"The eruption of mass protests in the wake of the police murders of Michael Brown in Ferguson, Missouri and Eric Garner in New York City have challenged the impunity with which officers of the law carry out violence against Black people and punctured the illusion of a postracial America. The Black Lives Matter movement has awakened a new generation of activists. In this stirring and insightful analysis, activist and scholar Keeanga-Yamahtta Taylor surveys the historical and contemporary ravages of racism and persistence of structural inequality such as mass incarceration and Black unemployment. In this context, she argues that this new struggle against police violence holds the potential to reignite a broader push for Black liberation."--Provided by publisher.
Introduction : is America a nation of cowards or has Attorney General Eric Holder lost his mind? -- The teaching moment that never was : Henry Louis Gates, Barack Obama, and the post-racial dilemma -- "I know what's in his heart" : enlightened exceptionalism and the problem with using Barack Obama as the racial litmus test for Black progress and achievement -- The audacity of Reverend Wright : speaking truth to power in the twenty-first century -- Setting the record straight : why Barack Obama and America cannot afford to ignore a Black agenda -- Pull yourself up by your bootstraps : Barack Obama, the Black poor, and the problems of racial common sense thinking.
Episode guest: Khalil Muhammad, author and head of New York Public Library's Schomburg Center for Research in Black Culture.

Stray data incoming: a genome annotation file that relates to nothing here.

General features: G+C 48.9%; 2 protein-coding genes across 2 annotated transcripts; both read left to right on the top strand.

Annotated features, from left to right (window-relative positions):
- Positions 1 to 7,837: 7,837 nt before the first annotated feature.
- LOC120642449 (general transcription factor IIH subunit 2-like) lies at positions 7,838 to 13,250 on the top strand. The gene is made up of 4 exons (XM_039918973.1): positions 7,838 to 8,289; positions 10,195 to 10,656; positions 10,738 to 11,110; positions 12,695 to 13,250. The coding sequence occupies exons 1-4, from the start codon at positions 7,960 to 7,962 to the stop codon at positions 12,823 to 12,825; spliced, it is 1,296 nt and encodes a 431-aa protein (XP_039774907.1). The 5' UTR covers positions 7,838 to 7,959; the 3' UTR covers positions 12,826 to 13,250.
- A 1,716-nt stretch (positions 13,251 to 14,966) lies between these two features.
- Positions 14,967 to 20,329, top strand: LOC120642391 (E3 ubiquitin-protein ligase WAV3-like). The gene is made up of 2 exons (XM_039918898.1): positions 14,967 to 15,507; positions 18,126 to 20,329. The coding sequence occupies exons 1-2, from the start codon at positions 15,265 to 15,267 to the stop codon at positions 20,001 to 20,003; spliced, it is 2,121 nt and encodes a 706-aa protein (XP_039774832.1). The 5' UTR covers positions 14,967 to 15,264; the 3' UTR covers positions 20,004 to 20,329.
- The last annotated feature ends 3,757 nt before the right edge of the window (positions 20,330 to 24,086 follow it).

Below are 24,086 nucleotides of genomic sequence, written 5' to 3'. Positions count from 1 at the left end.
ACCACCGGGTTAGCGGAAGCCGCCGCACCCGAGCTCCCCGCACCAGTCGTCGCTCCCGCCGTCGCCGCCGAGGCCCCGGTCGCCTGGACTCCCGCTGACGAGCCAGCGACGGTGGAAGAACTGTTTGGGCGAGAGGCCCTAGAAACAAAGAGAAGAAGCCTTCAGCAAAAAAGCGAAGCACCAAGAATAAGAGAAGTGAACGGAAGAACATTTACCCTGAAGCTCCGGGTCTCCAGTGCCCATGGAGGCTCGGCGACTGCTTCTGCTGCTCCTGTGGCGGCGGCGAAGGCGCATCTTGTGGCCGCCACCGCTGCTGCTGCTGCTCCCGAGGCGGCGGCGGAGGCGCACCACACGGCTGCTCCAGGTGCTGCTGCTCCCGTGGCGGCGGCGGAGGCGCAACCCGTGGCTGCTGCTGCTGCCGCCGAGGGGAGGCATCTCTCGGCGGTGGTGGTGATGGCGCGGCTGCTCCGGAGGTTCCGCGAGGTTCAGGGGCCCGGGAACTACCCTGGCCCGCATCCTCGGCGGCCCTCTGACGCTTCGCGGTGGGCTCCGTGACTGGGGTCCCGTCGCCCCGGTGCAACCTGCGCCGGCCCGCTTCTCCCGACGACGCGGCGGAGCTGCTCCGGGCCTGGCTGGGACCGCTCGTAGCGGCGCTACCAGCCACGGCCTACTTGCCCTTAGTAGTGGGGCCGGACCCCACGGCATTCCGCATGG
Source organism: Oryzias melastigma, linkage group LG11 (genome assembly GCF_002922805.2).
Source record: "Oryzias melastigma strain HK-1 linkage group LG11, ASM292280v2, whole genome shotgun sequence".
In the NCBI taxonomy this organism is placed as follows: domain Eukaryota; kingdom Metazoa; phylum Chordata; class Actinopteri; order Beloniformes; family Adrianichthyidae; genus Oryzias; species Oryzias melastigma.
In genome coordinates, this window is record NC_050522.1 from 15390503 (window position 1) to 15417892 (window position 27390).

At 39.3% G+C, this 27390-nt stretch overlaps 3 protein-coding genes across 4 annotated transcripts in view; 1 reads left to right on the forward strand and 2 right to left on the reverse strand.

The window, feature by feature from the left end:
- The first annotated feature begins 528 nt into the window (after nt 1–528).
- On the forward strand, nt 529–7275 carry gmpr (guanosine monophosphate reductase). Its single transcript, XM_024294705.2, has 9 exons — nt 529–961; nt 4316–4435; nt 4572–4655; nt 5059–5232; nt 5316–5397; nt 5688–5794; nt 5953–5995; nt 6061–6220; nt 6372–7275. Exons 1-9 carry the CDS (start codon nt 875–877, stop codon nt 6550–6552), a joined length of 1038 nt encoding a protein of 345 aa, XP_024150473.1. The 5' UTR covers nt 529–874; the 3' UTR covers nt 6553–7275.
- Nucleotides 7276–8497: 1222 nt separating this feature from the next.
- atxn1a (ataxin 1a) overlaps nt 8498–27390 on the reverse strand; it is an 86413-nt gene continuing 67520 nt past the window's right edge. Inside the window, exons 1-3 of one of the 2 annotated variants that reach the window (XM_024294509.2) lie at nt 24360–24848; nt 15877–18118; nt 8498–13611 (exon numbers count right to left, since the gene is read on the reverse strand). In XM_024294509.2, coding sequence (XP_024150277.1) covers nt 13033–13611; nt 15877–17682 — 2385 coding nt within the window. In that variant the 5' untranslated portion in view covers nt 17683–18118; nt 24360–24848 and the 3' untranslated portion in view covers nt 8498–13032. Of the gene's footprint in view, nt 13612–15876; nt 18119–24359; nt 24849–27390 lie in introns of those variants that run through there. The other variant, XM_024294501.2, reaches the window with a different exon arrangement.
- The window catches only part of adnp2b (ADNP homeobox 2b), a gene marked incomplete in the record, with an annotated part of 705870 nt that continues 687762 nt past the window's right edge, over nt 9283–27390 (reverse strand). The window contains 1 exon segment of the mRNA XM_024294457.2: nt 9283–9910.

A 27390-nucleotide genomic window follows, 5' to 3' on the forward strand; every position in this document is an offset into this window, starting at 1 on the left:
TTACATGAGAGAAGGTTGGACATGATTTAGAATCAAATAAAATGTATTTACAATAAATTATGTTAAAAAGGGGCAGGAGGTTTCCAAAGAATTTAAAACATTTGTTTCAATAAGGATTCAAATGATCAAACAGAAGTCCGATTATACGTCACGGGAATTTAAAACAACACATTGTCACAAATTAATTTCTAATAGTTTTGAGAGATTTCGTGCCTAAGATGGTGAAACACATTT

"Bill opens this weekend's Moyers & Company with thoughts about the origins and lessons of Independence Day. We should remember, he says, that behind this Fourth of July holiday are human beings, like Thomas Jefferson, who were as flawed and conflicted as they were inspired, who espoused great humanistic ideals while behaving with reprehensible racial discrimination. That conflict -- between what we know and how we live-- is still a struggle in contemporary politics and society. No stranger to the contradictions of history and their racial touchpoints is Bill's studio guest Khalil Muhammad. Head of the New York Public Library's Schomburg Center for Research in Black Culture, Muhammad is the author of The Condemnation of Blackness, which connects American histories of race, crime and the making of urban America to modern headlines. Muhammad and Moyers discuss the importance of confronting the contradictions of America's past to create a stronger present"--Program's website.
In Westchester County, New York three unarmed black men were shot and killed by the police between 2008 and 2012. This is the story of one of those killings, and of the fight for justice for all the victims who came before and all who have come after.